Overall, green building is more developed in the US, from codes to voluntary labels, but China has made extraordinarily rapid progress.
The government in China believes that it should be the source of green building pushes. It thinks that the market should respond to the position that the government dictates, as opposed to harnessing market forces to accelerate innovation like we do in the US. That’s just a philosophical issue.
There’s a very large commitment from the central government to improve buildings and construction technology. It’s not as strong at the state level. Ironically, it’s exactly the opposite in the US. Here, there’s certainly some interest in green building in the federal government, which is the world’s largest green developer if you take all the different agencies put together. But housing policy, construction policy, is made at the state level in the United States. So obviously, what happens state by state is going to be much more influential overall than what happens at the federal government level.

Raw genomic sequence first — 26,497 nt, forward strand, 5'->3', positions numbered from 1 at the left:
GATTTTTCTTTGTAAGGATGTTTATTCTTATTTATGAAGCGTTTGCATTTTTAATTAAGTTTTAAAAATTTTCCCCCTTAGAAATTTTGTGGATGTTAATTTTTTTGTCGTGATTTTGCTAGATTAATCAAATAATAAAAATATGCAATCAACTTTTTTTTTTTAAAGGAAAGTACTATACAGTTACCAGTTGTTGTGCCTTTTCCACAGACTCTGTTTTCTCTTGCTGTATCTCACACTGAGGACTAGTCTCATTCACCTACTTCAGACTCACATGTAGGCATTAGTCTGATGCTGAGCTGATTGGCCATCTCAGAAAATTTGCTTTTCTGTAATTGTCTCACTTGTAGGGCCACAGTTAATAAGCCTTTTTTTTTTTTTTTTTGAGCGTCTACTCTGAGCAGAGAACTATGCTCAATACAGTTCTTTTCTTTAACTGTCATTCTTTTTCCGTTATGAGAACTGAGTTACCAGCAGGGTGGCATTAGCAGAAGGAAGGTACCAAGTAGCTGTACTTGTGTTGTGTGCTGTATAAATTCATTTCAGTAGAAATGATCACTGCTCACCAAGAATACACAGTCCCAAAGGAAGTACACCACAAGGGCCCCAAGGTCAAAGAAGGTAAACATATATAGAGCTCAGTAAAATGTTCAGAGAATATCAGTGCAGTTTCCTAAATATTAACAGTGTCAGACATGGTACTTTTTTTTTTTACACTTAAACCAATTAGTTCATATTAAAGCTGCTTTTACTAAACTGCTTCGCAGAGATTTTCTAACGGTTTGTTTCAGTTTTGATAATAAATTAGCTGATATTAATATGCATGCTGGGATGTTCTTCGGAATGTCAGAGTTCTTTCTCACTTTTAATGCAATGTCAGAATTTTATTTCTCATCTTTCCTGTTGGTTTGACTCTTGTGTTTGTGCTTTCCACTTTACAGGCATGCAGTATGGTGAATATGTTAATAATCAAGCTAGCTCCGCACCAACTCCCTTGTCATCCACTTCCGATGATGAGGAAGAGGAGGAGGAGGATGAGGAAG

Significant innovations are beginning to come out of China
China doesn’t have any incentives with utilities or taxes or anything like that, which is huge. By the same token, they’re much more willing to use mandatory measures to require certain levels of greenness than our government is. That is offset by a lack of enforcement infrastructure, however. And then always in construction in China you have issues of corruption. I certainly can’t say that it never happens here, but I think it’s a lot more prevalent there.
Significant innovations are beginning to come out of China itself. They’re not simply learning from and copying what’s going on in Europe or Australia or the US. The Broad Group in Changsha has developed really innovative HVAC technology. They’ve developed a really amazing modular construction technology that uses precision-built modular components; you’ve probably seen those videos of high-rises going up in matter of a couple of weeks.
LEED still continues to be the largest green standard in China in spite of significant efforts to push out China’s Three Star standard. Which is a very good standard — there’s nothing wrong with it — but one of the big problems was they just didn’t have the infrastructure to evaluate buildings. They had good standards and they had a relatively small but highly qualified group of people, but just not enough to meet demand.